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11.43 srfi-197 - Pipeline operators

Module: srfi-197

This module provides a set of macros to compose multiple operations. It is similar to Clojure’s “threading macro”.

When you’re passing a result of some procedure to another procedure and so on, sometimes you get a deeply nested expression:

(g (f (e (d (c (b (a arg)))))))

In Gauche, you can also write the above expression with $ macro (see Making procedures):

($ g $ f $ e $ d $ c $ b $ a arg)

Deep nesting is avoided, but it’s still right-to-left, and the placement of argument to receive the previous result is limited to the last position.

With chain macro in this module, you can write it from left to right:

(chain (a arg) (b _) (c _) (d _) (e _) (f _) (g _))

The _ in the second expressions and after indicates the place where previous result is passed. It is conceptually expanded to the following:

(let* ((tmp (a arg))
       (tmp (b tmp))
       (tmp (c tmp))
       (tmp (d tmp))
       (tmp (e tmp)))
  (g tmp))

Because the placeholder is explicit, you can pass additional arguments:

(chain x (y a _) (z _ b))
 (let* ((tmp x)
        (tmp (y a tmp)))
   (z tmp b))

Or even use multiple values:

(chain mv-expr (f _ _) (g _ _))
 (let*-values (((tmp1 tmp2) mv-expr)
               ((tmp1 tmp2) (f tmp1 tmp2)))
   (g tmp1 tmp2))
Macro: chain initial-value [placeholder [ellipsis]] step …

{srfi-197} The optional placeholder and ellipsis are, if given, literal symbols. It replaces the default placeholder and ellipsis symbols, _ and ..., respectively.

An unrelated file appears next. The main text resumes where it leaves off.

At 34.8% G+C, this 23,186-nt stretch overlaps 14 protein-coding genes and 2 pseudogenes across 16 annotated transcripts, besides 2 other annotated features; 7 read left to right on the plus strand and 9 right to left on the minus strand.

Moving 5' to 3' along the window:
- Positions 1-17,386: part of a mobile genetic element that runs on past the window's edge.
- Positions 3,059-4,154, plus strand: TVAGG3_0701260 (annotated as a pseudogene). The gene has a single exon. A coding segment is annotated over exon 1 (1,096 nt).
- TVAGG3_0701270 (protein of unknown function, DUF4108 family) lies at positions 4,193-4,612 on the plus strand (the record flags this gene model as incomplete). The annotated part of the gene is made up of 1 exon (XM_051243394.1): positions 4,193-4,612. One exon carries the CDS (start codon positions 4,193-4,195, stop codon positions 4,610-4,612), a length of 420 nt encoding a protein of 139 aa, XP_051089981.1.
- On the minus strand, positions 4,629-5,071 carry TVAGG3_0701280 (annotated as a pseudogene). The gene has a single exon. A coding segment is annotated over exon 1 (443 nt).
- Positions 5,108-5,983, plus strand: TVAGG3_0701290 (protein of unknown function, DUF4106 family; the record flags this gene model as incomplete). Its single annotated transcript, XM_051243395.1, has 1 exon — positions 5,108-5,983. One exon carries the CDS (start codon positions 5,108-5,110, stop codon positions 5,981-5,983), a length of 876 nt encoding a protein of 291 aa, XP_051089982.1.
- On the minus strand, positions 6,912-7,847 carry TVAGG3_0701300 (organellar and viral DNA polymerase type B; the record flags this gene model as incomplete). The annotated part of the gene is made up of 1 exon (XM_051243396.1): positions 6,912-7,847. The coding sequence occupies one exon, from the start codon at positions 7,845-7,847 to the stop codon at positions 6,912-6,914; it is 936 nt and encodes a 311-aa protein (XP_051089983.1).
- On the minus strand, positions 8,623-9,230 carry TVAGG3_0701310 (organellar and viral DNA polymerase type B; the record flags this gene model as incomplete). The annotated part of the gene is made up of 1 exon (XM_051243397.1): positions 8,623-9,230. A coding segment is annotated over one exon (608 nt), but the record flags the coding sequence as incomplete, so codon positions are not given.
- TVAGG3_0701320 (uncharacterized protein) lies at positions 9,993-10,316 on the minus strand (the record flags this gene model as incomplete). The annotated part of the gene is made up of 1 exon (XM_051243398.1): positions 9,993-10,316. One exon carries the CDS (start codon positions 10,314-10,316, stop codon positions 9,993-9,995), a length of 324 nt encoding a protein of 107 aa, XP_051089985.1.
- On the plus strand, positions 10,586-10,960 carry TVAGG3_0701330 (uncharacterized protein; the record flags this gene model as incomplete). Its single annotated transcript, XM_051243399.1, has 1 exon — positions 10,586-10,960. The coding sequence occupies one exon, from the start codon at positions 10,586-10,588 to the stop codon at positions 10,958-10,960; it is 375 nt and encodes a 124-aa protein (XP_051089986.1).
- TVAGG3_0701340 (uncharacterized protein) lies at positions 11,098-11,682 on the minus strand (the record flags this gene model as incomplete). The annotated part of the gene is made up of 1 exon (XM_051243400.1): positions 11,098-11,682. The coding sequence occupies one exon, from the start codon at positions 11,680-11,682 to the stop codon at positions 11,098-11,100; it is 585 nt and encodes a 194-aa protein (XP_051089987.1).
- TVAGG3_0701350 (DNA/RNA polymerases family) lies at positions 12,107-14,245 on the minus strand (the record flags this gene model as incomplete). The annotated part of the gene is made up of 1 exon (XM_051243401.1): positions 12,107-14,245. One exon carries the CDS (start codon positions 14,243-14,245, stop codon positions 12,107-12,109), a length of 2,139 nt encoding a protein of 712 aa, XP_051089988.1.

Each step is (datum …), where each datum must be either an expression, placeholder symbol, the ellipsis symbol. The ellipsis symbol must appear in the last position, if any, and must immediately follow the placeholder symbol.

Conceptually, each step becomes a procedure that takes as many arguments as the placeholders. If the step ends with ellipsis symbol, the last placeholder works as the “rest” arguments.

If a step expects more than one value, the previous step or initial-value is expected to yield that many values.

(chain expr (f _ a _ ...))
  (let*-values (((tmp1 . tmp2) expr))
    (apply f tmp1 a tmp2))
Macro: chain-and initial-value [placeholder] step …

{srfi-197} A variant of chain that stops and returns #f immedialy when the intermediate result becomes #f.

The initial-value is an expression that yields one value. The placeholder is a literal symbol to be used as the placeholder in step; if omitted, _ is used.

Unlike chain, a step can only contain zero or one placeholder symbol. If step doesn’t contain placeholder symbol, the previous step’s result isn’t passed, but it is still checked if it’s #f.

Macro: chain-when initial-value [placeholder] ([guard] step) …

{srfi-197} A variant of chain where you can select whether each step is applied or skipped.

Each step can have at most one placeholder symbol, just as chain-and.

Each guard is an expression. For each step, guard is evaluated, and if it yields a true value, the previous result is passed to the placeholder in the corresponding step. If guard yields #f, however, step is skipped and the previous value is passed through to the next step.

(chain-when expr ((p? x) (f _)) ((q? x) (g _)))
 (let* ([tmp expr]
        [tmp (if (p? x) (f tmp) tmp)])
   (if (q? x) (g tmp) tmp))
Macro: chain-lambda [placeholder [ellipsis]] step …


(chain-lambda step …)
  ≡ (lambda args (chain (apply values args) step …))
Macro: nest [placeholder] step … initial-value

{srfi-197} Similar to chain, except the order of steps is right-to-left.

Each step must have exactly one placeholder symbol, for this macro simply nests the steps:

(nest (f a _) (g _ b) (h _) expr)
 ≡ (f a (g (h expr) b))
Macro: nest-reverse initial-value [placeholder] step …

{srfi-197} Similar to nest except the nesting is in reverse order.

Each step must have exactly one placeholder symbol, for this macro simply nests the steps:

(nest expr (h _) (g _ b) (f a _))
 ≡ (f a (g (h expr) b))

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